By Alexey Sukachev
Winter Gardens, Blackpool, Lancashire - A suspect stoppage can strike right back to you in the UK! Known for their barely justified stoppages in both international and domestic contests (most notable recent example being a TKO in the Chisora vs. Scott showdown), British referees can sometimes hurt their own compatriots as well. That was exactly what has happened in an important light middleweight contest between comebacking Brit Brian Rose and American gatekeeper Carson Jones for the vacant WBC International title. Jones stopped Rose in 2:36 of the first round, but the "star" of the night undeniably was local referee Ian John-Lewis.
"He didn’t give me a chance but I feel he gave Jones a chance. I buzzed him and I had him going worse than he had me," Rose told Sky Sports.
"I’m so annoyed at the referee’s decision, he stood in here 15 minutes before saying he’d give us both a chance if we were hurt. He didn’t give me a chance. I might have been hurt, I felt a buzz but I knew exactly where I was and I was about to start firing my shots back.
"That’s the way I fight, I cover up and let my opponents let their shots go. The referee should know that. I’m the sort of fighter who gets hit, covers up, and takes it on the gloves."
Rose, 29, was fighting for the second time since a stoppage loss in a fight for the vacant WBO crown against Demetrius Andrade. Jones, 28, on the other hand, was just one bout removed from his own stoppage loss to future IBF welterweight champion Kell Brook, also in the UK. Jones gave hell to Brook in their first fight in July 2012, however.
Rose started confidently, looking for the opportunity to hurt Jones with both head and body shots. He did land several pretty-looking right hands early on - but Jones responded accordingly. From the second half of the second minute of the round, he began to dig deep and land blows of his own to the chin of Rose. One of them had the Brit hurt, forcing him to almost turn his back on the opponent. Jones landed several more shots, making Rose unsteady and wobbling on his feet. Suddenly, Ian John-Lewis stepped in and poked Jones, then took Rose's head with both arms in a gesture of consolation.
Rose (26-3-1, 8 KOs) was in disbelief as his career was going down the drain. He was extremely disappointed with the outcome, not giving any post-fight quickies and immediately rushing to the dressing-room for some inner destruction. Calm and reserved Jones (37-10-3, 27 KOs) indicated he felt bad for his opponent and also said he was not opposed to a rematch - an intention which was confirmed by Rose's promoter Eddie Hearn.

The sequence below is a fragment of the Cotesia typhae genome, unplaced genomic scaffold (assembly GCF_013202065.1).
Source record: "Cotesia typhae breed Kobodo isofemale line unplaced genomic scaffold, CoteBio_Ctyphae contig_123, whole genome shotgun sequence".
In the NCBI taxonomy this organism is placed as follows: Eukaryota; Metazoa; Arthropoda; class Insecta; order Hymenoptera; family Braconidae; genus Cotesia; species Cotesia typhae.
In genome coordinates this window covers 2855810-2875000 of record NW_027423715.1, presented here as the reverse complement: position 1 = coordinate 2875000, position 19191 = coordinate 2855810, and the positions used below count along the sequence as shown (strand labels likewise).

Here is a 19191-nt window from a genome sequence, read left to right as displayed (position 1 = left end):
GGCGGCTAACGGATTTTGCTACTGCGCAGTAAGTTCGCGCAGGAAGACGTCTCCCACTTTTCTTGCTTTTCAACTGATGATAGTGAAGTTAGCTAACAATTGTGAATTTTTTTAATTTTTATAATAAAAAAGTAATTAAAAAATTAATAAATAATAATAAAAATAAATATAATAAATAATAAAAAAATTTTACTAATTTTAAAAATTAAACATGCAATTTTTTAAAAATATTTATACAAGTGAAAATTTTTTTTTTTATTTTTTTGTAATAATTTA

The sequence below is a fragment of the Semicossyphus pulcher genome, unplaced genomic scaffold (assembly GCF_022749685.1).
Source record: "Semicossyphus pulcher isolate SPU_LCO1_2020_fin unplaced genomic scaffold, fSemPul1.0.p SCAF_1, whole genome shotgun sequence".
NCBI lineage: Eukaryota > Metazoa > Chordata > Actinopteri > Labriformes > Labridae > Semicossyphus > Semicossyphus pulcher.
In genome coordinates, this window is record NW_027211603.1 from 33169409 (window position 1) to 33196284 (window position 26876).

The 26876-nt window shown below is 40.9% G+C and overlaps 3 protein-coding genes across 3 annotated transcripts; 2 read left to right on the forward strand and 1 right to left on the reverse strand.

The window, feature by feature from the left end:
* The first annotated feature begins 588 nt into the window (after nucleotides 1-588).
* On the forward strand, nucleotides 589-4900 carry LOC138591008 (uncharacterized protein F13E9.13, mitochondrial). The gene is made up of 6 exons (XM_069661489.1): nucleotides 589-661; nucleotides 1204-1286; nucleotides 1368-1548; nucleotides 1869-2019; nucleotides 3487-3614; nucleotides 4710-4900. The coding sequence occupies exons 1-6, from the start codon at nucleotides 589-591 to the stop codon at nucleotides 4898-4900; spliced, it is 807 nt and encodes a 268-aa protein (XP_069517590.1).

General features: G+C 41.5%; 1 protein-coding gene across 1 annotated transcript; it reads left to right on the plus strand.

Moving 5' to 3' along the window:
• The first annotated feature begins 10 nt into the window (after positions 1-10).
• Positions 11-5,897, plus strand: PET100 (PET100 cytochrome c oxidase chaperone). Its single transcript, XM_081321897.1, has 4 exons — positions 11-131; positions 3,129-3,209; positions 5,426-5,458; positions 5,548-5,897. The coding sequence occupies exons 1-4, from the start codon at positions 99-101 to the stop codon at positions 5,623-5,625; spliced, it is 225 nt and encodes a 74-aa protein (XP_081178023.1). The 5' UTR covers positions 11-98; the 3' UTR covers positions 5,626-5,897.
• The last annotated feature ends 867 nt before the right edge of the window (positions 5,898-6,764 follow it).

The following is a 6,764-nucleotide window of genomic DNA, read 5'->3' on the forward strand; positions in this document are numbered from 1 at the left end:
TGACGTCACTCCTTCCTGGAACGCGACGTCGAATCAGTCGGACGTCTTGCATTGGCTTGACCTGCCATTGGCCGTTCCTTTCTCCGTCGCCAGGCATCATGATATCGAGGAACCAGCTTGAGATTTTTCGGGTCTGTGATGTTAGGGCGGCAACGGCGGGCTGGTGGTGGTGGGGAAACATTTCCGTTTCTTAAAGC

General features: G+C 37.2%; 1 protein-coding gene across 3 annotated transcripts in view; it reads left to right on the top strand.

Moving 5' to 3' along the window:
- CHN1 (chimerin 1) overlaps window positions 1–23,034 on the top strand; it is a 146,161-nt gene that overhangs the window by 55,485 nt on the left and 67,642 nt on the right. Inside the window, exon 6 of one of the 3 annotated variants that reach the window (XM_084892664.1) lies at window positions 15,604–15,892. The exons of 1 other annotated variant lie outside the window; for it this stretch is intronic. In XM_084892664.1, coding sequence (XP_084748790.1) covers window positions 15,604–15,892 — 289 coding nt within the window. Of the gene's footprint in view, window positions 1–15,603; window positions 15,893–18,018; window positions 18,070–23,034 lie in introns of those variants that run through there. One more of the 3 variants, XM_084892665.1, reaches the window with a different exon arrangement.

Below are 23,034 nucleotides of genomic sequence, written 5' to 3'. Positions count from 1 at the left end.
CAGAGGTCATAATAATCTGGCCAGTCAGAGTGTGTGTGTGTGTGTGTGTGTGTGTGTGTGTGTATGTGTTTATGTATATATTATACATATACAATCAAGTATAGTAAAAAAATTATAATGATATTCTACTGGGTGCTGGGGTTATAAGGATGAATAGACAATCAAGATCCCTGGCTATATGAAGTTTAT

Rose added: "He was going to come with a barrage of punches, I know that’s what he was going to do, but I would have soaked them up and it would have been him in the long run losing all his energy. That’s how I fight, he’s an experienced referee, he should know that.
"I hold my hands up, I was hurt, but so was he. I don’t think it should have been stopped. He caught me and I felt a buzz but Demetrious Andrade hit me 50 times like that. I demand a rematch. I want something done. He gave him a chance, why not give me a chance?
In a little break between the primary fights of the night, BBBofC English lightweight champion Scott Cardle (17-0, 5 KOs) demolished Bulgarian trialhorse Yordan Vasilev (16-40-2, 4 KOs) with an overhand right in just 36 seconds of round one.
Cello Renda suffered Prizefighter heartbreak again as Tom Doran walked away from Blackpool with the £32,000.
More than four years after coming up short against Martin Murray in Prizefighter's fourth edition Renda was again runner-up among the middleweights, stopped by a perfect left hook in the third round of his final.
The knockout earned Doran a £2,000 bonus on top of the winner's prize - not a bad night's work for the Welshman who spent three years away from the ring before returning in May last year.
The 27-year-old remains unbeaten, although that record looked under real threat as he struggled to work out the relentless Renda in a one-sided opening round.
Doran recovered the poise that was evident on his run to the final, leveling it up with an impressive second that included a crunching left to Renda's body.
That shot - on the back of two typically energetic heats - appeared to take a toll on Renda, who was never in the third and stumbled forward into the ropes after walking on to a huge left that caught him flush on the chin.
The Peterborough man beat the count but offered no argument when the fight was waved off with 1 minute 44 seconds on the clock.
Afterwards Doran told Sky Sports: "I like proving people wrong, and I think I've done that. Onwards and upwards now, I'm putting the inactivity behind me and looking to the future."
Of his slow start he said: "Cello's a massive puncher and you've got to take that into account. I got the first out of the way and picked it up from there."
That punching power was in evidence as Renda stopped Liam Conroy in his first-round contest before outworking the more precise Jack Arnfield to take his semi-final on points.
Doran disposed of pre-tournament favorite Luke Keeler by unanimous decision in his semi-final having seen off southpaw Craig Cunningham in the first round.